It was a strange holiday for a strange long weekend. My holiday became an urbanist site inspection, a tour of Sydney's suburbs where the public transport network and the places it linked were the major attraction. Armed with an Opal Card (available for free + transit credit from Sydney airport and a copy of the Opal Travel App we had become "Transit Oriented Tourists", looking at what works and what doesn't on the Sydney network and asking whether there were lessons for Melbourne.
Our first journey was a ride on the airport rail link. Sydney Domestic railway station was fancy. Located almost directly underneath the airport luggage pick up area and well promoted, the station was conveniently located and easy to find. The entrance area was spacious and included with staffed ticket booths and detailed information boards on the left, OPAL recharge stations on the right and gates to the platform ahead. This ticketing area design provides detailed information for those travellers who need Sydney's transport network and ticketing system explained to them whilst providing an express route for those who know the system and just need to add travel credit before boading. Below the ticketing area are the train platforms, constructed wide to provide the space for crowds of people and their baggage to move around. On each platform recorded announcements and information screens tell you when the next train is coming and where it will stop. The stations make a statement and it its "This city is serious about transit".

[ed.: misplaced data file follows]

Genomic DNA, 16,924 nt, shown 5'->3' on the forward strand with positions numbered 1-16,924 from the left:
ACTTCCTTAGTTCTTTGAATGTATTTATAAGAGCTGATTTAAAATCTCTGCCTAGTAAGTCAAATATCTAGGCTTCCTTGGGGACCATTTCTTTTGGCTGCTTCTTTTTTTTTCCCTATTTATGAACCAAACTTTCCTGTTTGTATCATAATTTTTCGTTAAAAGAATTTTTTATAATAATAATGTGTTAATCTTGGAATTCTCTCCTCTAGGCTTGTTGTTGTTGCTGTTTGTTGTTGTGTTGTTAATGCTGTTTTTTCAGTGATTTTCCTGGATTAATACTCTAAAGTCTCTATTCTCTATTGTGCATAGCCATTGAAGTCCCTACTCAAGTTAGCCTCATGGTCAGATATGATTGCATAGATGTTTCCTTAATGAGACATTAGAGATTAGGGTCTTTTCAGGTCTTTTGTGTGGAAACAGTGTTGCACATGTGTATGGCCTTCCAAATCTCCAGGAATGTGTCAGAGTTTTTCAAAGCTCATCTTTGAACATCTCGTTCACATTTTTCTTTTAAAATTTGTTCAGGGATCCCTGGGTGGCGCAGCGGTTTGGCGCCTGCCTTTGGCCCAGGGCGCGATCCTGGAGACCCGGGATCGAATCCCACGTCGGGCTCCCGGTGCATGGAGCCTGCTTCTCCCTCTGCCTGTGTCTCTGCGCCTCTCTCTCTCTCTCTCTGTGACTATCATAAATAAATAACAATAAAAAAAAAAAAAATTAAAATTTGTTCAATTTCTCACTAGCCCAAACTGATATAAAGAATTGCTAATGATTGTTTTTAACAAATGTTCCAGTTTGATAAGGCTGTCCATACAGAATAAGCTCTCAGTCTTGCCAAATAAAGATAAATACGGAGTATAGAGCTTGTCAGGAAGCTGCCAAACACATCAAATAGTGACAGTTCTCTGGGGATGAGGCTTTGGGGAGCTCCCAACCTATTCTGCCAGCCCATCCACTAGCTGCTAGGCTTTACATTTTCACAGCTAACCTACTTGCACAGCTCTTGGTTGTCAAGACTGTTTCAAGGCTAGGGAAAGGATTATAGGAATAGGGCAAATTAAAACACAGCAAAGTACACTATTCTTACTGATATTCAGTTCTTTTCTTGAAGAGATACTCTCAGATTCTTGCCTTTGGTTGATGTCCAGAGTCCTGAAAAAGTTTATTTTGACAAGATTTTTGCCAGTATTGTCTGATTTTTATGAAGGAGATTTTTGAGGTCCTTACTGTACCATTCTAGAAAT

However, premium service comes at a price. The $16 per person Domestic to Central rail link trip costs the same as an OPAL adult daily fare ($15). A adult daily fare provides all day travel on all transport modes to every transit stop in Sydney (except, of course the airport). At 6km, the airport rail link trip is short - and for many airport passengers - e.g. family groups and people living in Sydney's inner west a taxi trip will be cheaper. Sydney has built an airport rail link that is schmick but doesn't compete well against car based alternatives.
Chatswood Station - reflections on elevated rail
The Victorian State Government is currently undertaking a major project to physically seperate road from rail at 50 intersections. Its a big job and there is more than a little community angst about the potential impact of the changes. Options involving elevated rail have proven controversial with some residents living next to the railway deeply opposed and the the rest of the community non-committal or supportive.
Proponents of elevated rail argue that it is cheaper (mostly because most of the construction work can be done off site, then craned into position) and less disruptive to existing services (again because most of the work is done off site) - allowing the project to seperate more intersections in their time and money budget. They also note that once construction is complete the ground level land can be repurposed for parks, shops or additional parking at railway stations. They point to existing elevated rail stations like Glenferrie (constructed 1882) to argue that elevated rail can be an attractive part of Melbourne's urban fabric and a integral part of vibrant shopping precincts.